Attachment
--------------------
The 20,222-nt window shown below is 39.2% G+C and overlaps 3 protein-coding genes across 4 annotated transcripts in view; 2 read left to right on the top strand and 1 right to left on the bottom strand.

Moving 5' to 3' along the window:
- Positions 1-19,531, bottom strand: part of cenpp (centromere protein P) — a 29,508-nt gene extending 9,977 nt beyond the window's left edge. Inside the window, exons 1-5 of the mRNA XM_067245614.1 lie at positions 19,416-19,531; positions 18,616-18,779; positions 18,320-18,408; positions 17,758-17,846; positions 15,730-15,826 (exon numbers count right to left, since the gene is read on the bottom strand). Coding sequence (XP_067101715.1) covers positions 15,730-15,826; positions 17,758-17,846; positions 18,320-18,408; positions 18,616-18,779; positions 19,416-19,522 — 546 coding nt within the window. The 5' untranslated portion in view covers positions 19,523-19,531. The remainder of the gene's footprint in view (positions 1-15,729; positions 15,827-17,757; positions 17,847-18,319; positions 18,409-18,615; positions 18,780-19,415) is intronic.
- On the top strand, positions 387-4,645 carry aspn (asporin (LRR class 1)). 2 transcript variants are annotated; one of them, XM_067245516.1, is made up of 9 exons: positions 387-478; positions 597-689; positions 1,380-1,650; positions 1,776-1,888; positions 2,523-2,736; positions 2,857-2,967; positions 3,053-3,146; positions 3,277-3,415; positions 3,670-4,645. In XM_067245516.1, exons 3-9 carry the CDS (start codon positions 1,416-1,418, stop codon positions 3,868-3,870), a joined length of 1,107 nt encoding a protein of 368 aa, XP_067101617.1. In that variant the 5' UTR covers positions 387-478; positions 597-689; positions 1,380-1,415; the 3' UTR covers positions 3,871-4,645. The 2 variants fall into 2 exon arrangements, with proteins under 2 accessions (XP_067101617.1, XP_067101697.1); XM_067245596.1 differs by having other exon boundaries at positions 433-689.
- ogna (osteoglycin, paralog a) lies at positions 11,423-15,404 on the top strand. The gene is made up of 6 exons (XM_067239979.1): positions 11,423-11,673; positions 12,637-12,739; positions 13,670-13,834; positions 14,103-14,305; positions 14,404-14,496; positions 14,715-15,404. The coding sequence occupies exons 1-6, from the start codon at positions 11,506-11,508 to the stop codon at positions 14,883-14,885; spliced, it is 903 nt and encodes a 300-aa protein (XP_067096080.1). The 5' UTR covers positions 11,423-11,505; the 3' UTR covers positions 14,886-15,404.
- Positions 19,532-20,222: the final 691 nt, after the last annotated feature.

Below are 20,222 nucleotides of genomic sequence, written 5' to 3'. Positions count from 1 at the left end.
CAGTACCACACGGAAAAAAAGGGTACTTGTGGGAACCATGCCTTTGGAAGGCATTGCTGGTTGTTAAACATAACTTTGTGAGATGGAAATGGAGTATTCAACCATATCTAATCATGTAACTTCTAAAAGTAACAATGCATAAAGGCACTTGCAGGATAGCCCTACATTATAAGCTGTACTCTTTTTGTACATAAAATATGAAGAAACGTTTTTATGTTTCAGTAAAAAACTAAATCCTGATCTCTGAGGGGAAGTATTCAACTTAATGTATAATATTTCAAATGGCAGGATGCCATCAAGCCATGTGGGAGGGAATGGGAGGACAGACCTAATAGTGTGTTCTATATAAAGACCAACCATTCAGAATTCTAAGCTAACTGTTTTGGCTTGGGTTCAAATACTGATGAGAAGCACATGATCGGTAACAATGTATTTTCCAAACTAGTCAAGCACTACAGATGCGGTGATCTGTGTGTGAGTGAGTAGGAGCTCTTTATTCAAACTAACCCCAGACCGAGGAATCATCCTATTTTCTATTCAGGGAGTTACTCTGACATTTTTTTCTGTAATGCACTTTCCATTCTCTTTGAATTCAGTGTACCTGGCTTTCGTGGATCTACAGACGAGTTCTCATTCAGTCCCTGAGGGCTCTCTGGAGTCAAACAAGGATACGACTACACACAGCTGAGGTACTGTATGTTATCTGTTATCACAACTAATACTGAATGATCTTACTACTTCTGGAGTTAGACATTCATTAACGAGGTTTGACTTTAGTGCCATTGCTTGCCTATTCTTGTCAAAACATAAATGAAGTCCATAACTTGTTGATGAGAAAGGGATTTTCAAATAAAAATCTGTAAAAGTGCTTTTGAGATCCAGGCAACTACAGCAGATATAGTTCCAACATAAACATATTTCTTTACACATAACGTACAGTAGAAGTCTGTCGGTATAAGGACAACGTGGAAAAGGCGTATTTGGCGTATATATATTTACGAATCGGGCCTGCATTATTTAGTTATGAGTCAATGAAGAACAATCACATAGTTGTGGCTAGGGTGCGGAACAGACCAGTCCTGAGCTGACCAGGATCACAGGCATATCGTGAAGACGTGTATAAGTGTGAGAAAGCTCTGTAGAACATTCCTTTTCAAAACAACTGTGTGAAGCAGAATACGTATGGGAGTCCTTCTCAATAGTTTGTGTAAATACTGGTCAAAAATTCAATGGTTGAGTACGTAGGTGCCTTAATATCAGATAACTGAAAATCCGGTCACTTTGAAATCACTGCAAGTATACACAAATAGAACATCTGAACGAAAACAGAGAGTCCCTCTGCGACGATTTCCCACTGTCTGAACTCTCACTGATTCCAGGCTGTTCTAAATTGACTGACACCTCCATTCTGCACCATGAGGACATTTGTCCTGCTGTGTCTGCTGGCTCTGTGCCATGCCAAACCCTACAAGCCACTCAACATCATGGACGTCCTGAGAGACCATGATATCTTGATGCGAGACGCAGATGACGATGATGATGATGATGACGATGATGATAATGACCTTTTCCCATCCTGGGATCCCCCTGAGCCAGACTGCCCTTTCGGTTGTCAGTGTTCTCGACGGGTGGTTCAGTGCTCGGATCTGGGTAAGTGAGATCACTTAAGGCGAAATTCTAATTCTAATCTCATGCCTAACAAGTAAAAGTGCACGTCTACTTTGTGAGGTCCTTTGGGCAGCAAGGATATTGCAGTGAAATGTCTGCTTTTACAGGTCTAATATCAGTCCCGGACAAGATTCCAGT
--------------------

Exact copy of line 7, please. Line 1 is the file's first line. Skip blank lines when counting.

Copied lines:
Below are 20,222 nucleotides of genomic sequence, written 5' to 3'. Positions count from 1 at the left end.